In 2011, a Government Accountability Act report1  found that “The sale of goods falsely represented as authentic Indian-produced arts and crafts has been a persistent and potentially growing problem in the United States.” It continued that “Misrepresentation by sale of unauthentic products created by non-Indians, including imports from foreign countries, is a matter of great concern to Indian artists, who have to reduce their prices or lose sales because of competition from lower priced imitation products.”

While complaints and violations have often occurred primarily in the Southwest, particularly in New Mexico, due to the Indian art industry’s concentration in this region, the scope of the problem is nationwide. Since 1996, the Board has received over 1,700 complaints of alleged Act violations, of which 1,295 have been closed and 413 remain open investigations. Many of these were handled administratively, through letters informing businesses and individuals about the Act and Act compliance. Others were referred for investigation to federal, and at times State, law enforcement authorities, depending on the nature of the complaint and jurisdiction. To date, there have been 22 federal prosecutions in New Mexico, Alaska, Utah, South Dakota, and Missouri. The Board has also worked with the Office of the New Mexico Attorney General on five cases involving the misrepresentation of Indian art.

Working with Our Partners
The Indian Arts and Crafts Enforcement Act of 2010 authorized all federal law enforcement officers, not just the FBI, to conduct investigations and revised the Act’s criminal penalties. Following passage of this legislation, in 2012 the Board entered into a memorandum of agreement and reimbursable support agreement with the U.S. Fish and Wildlife Service (Service) for law enforcement agents to work Act cases.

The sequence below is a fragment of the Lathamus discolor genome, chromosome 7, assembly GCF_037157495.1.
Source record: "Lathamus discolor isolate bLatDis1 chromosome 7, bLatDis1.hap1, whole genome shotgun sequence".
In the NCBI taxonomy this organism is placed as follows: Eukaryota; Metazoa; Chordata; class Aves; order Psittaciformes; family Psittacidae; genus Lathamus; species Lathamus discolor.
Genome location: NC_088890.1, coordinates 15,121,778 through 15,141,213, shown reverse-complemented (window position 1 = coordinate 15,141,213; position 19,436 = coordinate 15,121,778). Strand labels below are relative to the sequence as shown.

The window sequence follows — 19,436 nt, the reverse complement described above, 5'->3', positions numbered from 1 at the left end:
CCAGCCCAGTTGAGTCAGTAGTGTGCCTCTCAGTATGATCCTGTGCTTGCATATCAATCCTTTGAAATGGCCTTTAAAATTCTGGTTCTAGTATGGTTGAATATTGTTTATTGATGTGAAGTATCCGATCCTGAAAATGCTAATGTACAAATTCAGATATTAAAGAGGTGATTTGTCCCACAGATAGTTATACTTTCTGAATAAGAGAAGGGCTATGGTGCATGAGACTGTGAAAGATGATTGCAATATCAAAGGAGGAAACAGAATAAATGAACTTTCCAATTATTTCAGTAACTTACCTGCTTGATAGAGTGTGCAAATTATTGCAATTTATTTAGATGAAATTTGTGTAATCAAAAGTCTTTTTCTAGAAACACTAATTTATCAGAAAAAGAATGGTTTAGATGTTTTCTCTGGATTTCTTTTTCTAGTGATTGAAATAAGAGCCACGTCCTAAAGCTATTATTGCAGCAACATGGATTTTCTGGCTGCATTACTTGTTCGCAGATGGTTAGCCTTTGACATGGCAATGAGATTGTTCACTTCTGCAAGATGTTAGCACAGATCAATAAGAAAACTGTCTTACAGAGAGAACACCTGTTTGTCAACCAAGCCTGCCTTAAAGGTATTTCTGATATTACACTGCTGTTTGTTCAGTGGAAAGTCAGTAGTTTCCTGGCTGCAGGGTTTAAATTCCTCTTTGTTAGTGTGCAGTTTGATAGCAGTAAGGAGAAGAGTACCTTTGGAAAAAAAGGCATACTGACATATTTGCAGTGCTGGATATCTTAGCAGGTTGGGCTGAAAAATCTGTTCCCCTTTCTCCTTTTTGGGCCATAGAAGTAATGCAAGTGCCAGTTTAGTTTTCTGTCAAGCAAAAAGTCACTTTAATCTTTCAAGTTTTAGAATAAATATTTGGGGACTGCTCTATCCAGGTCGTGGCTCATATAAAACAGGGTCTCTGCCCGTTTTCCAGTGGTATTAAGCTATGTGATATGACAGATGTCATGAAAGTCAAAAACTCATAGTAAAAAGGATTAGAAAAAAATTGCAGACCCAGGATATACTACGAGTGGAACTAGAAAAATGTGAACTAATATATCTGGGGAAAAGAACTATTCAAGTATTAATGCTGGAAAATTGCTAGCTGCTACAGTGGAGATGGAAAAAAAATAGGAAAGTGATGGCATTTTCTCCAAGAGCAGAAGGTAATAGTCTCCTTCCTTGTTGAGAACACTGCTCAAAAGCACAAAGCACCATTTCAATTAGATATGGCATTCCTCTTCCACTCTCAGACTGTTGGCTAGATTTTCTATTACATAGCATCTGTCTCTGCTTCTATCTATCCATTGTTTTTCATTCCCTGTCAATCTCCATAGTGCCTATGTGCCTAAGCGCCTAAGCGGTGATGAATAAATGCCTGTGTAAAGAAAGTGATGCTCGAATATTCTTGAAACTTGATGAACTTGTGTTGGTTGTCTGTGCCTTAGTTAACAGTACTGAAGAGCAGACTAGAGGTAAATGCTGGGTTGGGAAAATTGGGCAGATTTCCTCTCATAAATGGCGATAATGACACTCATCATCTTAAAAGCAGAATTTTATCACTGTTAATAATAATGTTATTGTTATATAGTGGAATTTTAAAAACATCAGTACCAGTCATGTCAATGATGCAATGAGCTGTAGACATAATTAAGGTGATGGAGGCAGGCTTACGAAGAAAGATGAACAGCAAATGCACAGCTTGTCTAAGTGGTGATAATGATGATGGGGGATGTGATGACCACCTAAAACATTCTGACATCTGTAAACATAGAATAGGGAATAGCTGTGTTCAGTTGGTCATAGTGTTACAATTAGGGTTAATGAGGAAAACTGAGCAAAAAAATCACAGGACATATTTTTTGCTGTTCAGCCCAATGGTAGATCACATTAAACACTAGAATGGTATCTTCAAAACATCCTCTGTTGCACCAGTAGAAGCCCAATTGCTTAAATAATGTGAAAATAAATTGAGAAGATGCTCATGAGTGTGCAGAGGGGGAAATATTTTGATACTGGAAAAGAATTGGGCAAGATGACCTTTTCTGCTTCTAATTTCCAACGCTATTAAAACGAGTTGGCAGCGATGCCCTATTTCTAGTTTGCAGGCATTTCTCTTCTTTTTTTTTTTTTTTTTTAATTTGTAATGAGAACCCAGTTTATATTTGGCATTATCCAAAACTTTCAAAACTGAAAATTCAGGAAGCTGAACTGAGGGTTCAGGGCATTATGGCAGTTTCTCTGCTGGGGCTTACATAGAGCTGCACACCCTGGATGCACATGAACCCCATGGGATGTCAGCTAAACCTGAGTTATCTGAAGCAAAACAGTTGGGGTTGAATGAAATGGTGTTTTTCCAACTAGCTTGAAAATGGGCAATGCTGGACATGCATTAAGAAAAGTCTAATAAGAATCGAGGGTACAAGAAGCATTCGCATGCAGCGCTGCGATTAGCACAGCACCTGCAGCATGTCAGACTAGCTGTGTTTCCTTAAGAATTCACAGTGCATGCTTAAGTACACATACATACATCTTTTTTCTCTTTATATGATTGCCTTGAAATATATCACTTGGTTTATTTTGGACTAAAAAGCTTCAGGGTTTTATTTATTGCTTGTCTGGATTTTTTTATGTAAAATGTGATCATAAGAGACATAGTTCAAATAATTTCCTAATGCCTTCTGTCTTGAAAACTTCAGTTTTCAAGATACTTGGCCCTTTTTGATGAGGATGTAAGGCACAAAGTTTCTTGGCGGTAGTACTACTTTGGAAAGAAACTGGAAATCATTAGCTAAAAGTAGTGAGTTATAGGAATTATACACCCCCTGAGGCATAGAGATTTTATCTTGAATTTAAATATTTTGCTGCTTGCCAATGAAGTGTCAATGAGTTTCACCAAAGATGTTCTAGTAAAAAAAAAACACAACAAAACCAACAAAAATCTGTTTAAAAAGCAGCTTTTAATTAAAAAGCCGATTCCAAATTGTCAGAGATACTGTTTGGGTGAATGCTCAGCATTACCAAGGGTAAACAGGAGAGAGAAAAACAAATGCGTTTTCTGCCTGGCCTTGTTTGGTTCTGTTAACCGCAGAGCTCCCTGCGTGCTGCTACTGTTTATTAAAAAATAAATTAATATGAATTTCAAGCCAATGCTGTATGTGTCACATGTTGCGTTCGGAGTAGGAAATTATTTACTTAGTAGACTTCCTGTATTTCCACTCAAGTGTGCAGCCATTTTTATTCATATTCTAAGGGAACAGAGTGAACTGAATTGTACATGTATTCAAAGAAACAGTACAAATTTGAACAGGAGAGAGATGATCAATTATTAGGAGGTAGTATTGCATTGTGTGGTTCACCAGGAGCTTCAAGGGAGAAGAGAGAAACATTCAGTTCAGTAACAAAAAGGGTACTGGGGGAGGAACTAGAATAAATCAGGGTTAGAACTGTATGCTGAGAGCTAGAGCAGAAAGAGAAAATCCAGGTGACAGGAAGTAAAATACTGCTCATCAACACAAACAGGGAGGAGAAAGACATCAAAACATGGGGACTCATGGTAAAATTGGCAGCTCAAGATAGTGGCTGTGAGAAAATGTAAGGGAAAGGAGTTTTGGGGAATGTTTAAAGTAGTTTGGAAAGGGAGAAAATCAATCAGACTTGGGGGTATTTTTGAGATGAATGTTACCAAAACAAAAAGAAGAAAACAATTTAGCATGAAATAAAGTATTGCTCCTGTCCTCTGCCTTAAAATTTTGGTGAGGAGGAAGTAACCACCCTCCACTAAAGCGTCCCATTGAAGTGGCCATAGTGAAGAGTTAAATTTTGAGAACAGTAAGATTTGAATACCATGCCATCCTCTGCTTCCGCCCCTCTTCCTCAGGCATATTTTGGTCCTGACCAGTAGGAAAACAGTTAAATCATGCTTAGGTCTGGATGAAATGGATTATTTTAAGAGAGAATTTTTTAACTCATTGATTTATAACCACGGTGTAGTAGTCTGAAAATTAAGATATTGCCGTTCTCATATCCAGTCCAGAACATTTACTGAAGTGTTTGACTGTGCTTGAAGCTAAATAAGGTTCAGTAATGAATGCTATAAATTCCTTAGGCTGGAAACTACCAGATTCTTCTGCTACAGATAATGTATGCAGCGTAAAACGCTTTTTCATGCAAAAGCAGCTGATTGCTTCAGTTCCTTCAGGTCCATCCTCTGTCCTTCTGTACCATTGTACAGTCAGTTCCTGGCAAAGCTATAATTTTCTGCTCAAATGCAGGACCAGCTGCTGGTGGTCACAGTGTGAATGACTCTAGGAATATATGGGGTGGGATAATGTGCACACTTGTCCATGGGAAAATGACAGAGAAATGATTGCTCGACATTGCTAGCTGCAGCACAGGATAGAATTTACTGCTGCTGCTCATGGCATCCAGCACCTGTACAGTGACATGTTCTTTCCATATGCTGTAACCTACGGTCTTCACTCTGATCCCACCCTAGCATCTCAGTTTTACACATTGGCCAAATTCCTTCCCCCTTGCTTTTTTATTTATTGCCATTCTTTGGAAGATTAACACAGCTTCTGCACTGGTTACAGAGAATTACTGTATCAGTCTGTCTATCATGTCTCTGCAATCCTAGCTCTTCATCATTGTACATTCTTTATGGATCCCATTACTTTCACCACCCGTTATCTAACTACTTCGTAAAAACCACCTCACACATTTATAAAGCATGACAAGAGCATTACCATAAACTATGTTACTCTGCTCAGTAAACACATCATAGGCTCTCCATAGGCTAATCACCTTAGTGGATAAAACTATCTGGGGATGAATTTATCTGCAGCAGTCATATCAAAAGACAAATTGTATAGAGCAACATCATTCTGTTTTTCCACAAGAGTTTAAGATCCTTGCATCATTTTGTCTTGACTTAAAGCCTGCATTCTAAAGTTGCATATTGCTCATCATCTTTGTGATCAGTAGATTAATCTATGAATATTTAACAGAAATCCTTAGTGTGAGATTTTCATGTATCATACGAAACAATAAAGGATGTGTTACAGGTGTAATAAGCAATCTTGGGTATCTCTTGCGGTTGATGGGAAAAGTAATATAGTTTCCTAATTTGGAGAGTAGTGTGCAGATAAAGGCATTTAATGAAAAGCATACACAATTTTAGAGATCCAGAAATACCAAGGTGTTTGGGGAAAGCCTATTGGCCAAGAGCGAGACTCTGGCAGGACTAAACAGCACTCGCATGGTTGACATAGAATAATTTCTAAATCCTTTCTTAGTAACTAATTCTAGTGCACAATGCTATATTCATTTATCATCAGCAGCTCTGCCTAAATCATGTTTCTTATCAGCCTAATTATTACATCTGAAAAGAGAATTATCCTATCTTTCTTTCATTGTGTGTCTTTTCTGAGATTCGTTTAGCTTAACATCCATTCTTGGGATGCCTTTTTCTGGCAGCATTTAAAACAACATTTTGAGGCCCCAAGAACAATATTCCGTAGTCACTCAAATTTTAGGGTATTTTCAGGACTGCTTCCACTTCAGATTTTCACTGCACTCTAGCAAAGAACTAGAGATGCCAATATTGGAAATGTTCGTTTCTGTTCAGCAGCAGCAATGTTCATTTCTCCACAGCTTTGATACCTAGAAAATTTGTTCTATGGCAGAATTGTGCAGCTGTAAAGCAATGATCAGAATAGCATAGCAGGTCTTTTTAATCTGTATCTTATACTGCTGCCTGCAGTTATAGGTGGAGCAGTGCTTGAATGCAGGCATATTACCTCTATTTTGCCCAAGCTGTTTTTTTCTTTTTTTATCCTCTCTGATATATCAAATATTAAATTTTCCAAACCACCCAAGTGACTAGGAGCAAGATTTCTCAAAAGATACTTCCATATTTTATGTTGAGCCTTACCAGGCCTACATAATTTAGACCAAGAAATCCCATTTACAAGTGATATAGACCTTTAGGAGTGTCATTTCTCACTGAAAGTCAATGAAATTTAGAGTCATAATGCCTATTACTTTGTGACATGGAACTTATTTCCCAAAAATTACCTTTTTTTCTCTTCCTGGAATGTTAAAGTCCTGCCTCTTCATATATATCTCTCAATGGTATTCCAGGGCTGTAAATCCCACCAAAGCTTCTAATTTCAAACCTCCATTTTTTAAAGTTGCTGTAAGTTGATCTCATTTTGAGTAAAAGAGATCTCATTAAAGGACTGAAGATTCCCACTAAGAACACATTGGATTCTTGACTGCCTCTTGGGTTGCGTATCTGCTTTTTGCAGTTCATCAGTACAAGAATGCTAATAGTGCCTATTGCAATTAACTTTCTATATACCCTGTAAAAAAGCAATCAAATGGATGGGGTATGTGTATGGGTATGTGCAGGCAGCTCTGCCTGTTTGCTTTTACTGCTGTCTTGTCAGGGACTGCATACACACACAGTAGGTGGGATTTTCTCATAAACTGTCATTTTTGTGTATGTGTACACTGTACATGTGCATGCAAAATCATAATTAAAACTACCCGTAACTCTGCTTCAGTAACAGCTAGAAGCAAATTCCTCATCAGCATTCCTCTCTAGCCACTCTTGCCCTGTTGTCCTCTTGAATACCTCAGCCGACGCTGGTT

In the years leading up to the agreement with the Service, the Board collected evidence of fraudulent activity in the Southwest. That advance work was followed by an extensive investigation led by the Service, Operation Al Zuni, the most sweeping and successful investigation and enforcement of the Act to date.

The Board works with many tribes, state and local agencies and federal partners to enforce the Act. These collaborations significantly strengthen the Board’s ability to successfully address counterfeit Indian art and craftwork. The Board has successfully worked cases and taken other actions to remedy violations of the law, such as those involving the fraudulent marketing of rugs as Navajo, jewelry as Hopi, jewelry as Apache, and art as Cherokee, as well as a settlement with Pendleton Woolen Mills regarding their use of Indian names to market non-Indian products.

For the highly talented, dedicated, and hard-working Indian artists and artisans, Indian art is more than an income producing activity. Traditional Indian art and craftwork, and evolving and cutting edge Indian art, respectively, are at the very heart of Indian ancestral and contemporary society and culture.

There are challenges to achieving the goals of the Act and there remains a tremendous amount of work to dismantle these counterfeit Indian art networks certainly in New Mexico, and nationwide. The Board will continue to pursue robust Act enforcement in partnership with the Service. We are committed to protecting Indian artists from competition with counterfeit Indian art, which hinders the passing down from one generation to the next of important Indian traditions, heritage, and skills – true American treasures. The Department looks forward to working with our Congressional colleagues to ensure the goals of the Act are met and to preserve the cultures, heritages and self-determination of tribes and Alaska Native communities.

Thank you, Senators Udall and Heinrich, for your interest in supporting and protecting Indian artists and Indian economies through the creative arts. I am pleased to answer any questions you may have.

1 INDIAN ARTS AND CRAFTS: Size of Market and Extent of Misrepresentation Are Unknown GAO-11-432: Published: Apr 28, 2011. Publicly Released: Apr 28, 2011. 432